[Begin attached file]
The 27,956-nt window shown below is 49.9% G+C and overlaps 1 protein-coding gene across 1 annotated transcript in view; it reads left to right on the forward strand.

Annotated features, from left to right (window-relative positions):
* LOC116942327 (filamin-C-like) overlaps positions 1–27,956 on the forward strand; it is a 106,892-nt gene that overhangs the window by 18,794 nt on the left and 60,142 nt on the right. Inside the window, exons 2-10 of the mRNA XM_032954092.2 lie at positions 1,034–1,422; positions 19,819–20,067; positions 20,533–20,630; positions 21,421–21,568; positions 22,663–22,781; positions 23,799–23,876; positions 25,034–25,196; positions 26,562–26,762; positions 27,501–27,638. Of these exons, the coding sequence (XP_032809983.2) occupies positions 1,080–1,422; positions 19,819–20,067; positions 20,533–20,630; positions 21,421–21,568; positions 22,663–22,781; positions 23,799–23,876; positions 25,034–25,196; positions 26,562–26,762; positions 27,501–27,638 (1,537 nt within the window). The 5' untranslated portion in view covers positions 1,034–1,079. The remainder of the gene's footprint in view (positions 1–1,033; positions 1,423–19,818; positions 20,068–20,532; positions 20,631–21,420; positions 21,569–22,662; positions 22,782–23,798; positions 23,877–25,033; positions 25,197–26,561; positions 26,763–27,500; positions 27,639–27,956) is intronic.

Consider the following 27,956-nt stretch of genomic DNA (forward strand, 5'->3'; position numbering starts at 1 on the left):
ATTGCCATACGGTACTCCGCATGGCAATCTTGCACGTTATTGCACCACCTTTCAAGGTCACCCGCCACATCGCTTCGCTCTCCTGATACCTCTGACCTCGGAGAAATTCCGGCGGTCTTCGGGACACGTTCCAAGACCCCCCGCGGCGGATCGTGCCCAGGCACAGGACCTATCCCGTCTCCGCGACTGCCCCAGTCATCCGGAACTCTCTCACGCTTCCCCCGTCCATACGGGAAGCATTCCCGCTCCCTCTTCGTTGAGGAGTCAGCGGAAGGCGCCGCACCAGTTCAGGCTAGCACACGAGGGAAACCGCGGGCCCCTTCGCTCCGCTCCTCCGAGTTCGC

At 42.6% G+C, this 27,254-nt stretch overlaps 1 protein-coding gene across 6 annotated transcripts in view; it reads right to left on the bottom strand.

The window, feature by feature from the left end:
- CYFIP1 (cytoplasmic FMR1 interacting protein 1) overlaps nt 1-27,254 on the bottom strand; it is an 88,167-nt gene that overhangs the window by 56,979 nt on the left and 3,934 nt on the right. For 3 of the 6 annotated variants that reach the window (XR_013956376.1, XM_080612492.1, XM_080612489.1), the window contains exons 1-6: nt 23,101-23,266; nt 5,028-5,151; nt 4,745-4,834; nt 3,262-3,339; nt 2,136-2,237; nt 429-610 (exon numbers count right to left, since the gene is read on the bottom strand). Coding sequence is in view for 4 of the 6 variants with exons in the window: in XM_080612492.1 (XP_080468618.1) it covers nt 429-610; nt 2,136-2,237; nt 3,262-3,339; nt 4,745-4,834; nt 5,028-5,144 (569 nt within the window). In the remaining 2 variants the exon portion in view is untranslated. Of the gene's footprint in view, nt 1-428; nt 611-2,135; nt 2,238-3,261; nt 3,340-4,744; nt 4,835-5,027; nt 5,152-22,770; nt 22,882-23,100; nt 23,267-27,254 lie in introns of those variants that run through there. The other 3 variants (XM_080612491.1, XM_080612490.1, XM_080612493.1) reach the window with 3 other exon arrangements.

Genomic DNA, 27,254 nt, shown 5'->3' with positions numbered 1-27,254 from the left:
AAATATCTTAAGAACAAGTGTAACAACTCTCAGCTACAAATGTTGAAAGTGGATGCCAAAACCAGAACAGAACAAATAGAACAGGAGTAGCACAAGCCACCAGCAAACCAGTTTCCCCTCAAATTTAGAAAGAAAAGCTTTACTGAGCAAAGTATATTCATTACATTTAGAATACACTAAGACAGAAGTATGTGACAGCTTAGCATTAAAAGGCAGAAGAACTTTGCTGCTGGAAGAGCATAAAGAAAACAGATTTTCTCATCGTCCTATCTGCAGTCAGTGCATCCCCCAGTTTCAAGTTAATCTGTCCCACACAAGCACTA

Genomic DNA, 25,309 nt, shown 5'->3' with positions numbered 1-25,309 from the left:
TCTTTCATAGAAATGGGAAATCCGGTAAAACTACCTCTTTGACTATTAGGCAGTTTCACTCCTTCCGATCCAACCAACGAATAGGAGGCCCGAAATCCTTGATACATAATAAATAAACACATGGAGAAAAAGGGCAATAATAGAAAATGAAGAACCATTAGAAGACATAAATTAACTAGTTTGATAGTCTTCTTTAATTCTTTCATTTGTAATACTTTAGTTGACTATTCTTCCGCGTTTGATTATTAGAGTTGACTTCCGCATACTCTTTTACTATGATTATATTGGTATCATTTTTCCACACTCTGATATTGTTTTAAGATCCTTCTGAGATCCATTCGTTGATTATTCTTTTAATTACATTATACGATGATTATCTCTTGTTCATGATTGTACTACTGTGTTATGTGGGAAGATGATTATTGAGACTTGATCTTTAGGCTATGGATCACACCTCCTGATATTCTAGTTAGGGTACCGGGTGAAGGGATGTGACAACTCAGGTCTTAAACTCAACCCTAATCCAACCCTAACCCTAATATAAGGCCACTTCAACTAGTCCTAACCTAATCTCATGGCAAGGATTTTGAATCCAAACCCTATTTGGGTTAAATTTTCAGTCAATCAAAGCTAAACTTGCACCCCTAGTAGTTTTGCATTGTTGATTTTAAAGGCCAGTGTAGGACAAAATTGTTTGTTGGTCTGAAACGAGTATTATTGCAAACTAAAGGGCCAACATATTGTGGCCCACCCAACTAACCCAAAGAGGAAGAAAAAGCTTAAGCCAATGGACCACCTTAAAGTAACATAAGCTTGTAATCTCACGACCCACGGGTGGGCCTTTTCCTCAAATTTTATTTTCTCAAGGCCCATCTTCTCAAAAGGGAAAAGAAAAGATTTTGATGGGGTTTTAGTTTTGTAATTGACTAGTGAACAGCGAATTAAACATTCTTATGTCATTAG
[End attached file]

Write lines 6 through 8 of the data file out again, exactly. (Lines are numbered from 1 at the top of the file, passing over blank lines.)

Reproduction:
At 42.6% G+C, this 27,254-nt stretch overlaps 1 protein-coding gene across 6 annotated transcripts in view; it reads right to left on the bottom strand.

The window, feature by feature from the left end:
- CYFIP1 (cytoplasmic FMR1 interacting protein 1) overlaps nt 1-27,254 on the bottom strand; it is an 88,167-nt gene that overhangs the window by 56,979 nt on the left and 3,934 nt on the right. For 3 of the 6 annotated variants that reach the window (XR_013956376.1, XM_080612492.1, XM_080612489.1), the window contains exons 1-6: nt 23,101-23,266; nt 5,028-5,151; nt 4,745-4,834; nt 3,262-3,339; nt 2,136-2,237; nt 429-610 (exon numbers count right to left, since the gene is read on the bottom strand). Coding sequence is in view for 4 of the 6 variants with exons in the window: in XM_080612492.1 (XP_080468618.1) it covers nt 429-610; nt 2,136-2,237; nt 3,262-3,339; nt 4,745-4,834; nt 5,028-5,144 (569 nt within the window). In the remaining 2 variants the exon portion in view is untranslated. Of the gene's footprint in view, nt 1-428; nt 611-2,135; nt 2,238-3,261; nt 3,340-4,744; nt 4,835-5,027; nt 5,152-22,770; nt 22,882-23,100; nt 23,267-27,254 lie in introns of those variants that run through there. The other 3 variants (XM_080612491.1, XM_080612490.1, XM_080612493.1) reach the window with 3 other exon arrangements.